Neurogenic claudication is a symptom caused by central lumbar stenosis. Most of the time, the stenosis is at L4-5, L3-4, or L2-3 with a combination of 1 or 2 continuous levels. Most patients present with stenosis at L4-5 alone or L3-4 & L4-5. Symptoms usually start as generalized back pain across the lower back made worse with standing, walking, and extension. Over time, the patient or family member may notice that the patient is frequently “hunched” or flexed forward a few minutes after they stand from a seated position and begin to walk. As they start walking, the pain worsens while flexion begins to relieve it. When you see someone walking severely hunched over, they most likely have Neurogenic Claudication. Pain then begins to travel down the legs, bilaterally, sometimes affecting the anterior (front) leg, posterior (back) leg, or both. Once the patient sits down, symptoms begin to subside. Stenosis is a component of Degenerative Disc Disease and can include central disc herniation and /or facet hypertrophy. Enlargement or hypertrophy of the facet joint can be very painful, adding to the back pain. Compression of the nerves from lumbar stenosis causes leg pain or neurogenic claudication. Once the symptoms start, they usually worsen over time.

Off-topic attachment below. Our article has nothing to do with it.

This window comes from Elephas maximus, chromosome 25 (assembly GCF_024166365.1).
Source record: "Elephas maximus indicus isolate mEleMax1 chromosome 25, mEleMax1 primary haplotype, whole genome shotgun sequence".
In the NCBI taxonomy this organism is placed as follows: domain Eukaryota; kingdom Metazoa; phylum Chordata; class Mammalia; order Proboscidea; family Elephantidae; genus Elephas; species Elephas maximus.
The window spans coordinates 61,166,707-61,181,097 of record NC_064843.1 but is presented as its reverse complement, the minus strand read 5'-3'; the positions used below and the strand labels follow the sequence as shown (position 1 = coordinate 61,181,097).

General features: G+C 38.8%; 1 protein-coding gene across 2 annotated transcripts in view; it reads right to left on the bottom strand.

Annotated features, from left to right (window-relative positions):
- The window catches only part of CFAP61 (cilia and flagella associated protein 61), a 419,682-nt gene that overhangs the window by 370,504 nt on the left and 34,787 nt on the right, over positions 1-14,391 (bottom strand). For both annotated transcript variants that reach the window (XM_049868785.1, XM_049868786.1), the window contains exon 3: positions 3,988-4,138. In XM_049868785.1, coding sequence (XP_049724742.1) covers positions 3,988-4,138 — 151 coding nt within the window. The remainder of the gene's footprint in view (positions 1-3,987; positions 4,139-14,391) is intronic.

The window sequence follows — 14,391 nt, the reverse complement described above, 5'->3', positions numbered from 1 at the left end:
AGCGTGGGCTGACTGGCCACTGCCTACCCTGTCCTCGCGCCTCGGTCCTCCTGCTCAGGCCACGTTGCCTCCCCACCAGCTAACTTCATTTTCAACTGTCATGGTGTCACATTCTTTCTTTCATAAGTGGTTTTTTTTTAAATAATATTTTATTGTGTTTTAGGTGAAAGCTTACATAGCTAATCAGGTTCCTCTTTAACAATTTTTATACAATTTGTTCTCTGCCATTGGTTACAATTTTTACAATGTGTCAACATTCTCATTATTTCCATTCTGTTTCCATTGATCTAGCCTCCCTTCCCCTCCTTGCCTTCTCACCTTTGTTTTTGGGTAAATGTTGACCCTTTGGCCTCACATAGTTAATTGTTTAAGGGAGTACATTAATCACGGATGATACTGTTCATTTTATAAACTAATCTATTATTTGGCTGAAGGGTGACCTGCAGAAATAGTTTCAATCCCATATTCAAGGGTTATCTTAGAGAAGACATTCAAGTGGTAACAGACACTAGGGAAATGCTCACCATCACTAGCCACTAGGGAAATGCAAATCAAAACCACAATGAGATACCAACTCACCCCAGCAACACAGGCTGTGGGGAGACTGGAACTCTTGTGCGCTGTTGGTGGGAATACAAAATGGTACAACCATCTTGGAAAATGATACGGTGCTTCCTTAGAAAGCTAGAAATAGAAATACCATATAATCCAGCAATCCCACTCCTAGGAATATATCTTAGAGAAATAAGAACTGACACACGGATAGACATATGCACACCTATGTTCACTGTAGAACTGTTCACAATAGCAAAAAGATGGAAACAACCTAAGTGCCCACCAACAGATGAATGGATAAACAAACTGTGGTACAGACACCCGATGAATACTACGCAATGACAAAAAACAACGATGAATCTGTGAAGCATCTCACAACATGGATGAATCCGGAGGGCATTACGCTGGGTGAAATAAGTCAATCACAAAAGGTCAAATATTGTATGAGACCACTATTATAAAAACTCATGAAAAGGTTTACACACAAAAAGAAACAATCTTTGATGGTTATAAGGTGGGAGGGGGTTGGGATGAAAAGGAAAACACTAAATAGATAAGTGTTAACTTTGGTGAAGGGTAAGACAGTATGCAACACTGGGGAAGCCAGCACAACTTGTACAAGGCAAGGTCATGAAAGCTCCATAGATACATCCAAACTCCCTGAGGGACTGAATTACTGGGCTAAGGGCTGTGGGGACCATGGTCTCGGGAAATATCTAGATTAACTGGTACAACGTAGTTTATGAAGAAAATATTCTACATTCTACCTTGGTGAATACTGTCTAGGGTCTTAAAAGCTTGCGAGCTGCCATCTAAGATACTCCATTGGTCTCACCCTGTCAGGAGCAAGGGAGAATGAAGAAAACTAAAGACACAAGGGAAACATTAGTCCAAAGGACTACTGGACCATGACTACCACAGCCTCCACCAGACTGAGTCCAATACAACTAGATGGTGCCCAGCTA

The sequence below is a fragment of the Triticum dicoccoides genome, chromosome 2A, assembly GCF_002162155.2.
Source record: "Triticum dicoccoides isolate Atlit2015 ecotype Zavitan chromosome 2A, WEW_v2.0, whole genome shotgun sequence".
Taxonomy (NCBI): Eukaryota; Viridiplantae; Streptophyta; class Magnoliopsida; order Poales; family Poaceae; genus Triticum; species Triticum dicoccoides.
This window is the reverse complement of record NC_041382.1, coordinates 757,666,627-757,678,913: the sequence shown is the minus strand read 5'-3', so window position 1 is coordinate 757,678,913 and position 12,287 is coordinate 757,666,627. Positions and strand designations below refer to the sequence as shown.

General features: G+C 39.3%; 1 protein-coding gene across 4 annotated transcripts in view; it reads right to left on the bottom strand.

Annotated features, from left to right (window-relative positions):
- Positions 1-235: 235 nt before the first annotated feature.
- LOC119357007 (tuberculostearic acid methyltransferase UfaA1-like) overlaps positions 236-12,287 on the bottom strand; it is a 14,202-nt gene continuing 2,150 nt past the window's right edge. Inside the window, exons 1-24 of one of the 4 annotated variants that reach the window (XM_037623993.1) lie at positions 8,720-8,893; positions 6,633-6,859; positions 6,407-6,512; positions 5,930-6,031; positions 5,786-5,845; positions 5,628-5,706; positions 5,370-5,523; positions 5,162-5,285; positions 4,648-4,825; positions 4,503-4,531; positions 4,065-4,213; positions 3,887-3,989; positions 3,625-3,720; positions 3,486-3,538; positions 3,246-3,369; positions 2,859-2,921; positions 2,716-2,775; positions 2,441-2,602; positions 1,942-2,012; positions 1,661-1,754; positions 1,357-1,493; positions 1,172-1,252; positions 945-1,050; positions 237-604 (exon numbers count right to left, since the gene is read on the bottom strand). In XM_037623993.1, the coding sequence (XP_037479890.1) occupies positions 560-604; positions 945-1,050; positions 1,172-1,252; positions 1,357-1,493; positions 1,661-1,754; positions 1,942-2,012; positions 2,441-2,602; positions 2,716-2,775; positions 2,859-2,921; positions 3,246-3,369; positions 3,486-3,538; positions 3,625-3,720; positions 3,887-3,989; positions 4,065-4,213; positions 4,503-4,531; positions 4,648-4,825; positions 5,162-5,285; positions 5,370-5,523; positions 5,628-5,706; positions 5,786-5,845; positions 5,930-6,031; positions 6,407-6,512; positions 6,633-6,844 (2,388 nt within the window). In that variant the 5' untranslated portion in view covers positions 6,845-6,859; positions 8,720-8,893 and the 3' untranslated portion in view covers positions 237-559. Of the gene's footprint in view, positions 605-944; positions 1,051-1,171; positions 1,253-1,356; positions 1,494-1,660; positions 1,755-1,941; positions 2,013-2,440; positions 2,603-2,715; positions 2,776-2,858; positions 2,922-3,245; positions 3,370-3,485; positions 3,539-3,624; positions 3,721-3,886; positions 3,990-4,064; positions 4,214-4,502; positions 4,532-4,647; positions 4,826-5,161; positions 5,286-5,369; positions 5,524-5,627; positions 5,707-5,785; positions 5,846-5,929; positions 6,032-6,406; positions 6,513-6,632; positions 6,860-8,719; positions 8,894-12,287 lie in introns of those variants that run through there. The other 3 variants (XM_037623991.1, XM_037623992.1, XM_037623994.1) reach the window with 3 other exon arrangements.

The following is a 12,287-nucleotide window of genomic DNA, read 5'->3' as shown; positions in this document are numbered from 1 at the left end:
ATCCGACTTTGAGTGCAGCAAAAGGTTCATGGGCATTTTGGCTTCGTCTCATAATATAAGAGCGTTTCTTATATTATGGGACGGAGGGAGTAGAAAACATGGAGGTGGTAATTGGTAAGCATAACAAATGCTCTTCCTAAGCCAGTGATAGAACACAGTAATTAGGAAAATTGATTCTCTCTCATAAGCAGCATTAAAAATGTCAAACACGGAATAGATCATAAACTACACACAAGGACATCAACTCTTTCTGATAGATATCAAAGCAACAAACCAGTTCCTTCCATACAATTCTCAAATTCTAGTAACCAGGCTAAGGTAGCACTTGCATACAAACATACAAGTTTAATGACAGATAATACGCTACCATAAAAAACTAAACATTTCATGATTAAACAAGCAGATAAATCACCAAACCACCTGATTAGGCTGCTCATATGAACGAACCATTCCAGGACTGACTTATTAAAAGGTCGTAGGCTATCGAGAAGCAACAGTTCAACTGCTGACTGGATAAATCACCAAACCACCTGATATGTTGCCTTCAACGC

Non-operative. Common treatments include non-steroidal anti-inflammatory agents, physical therapy, and epidural injections. Acupuncture and Chiropractic care can help as well. Patients are also candidates for facet blocks to alleviate back pain. There is a small nerve on the facet joint that does not participate in motor or sensory function of the leg; only sensation to facet joint and if injected, can relieve back pain associated with degeneration. Patients can also find relief from an epidural injection in the region of the stenosis. If successful, Physiatrists may inject up to three times in a 12-month period.
Surgery. Surgery may involve a simple decompression called a laminectomy or require a laminectomy with fusion.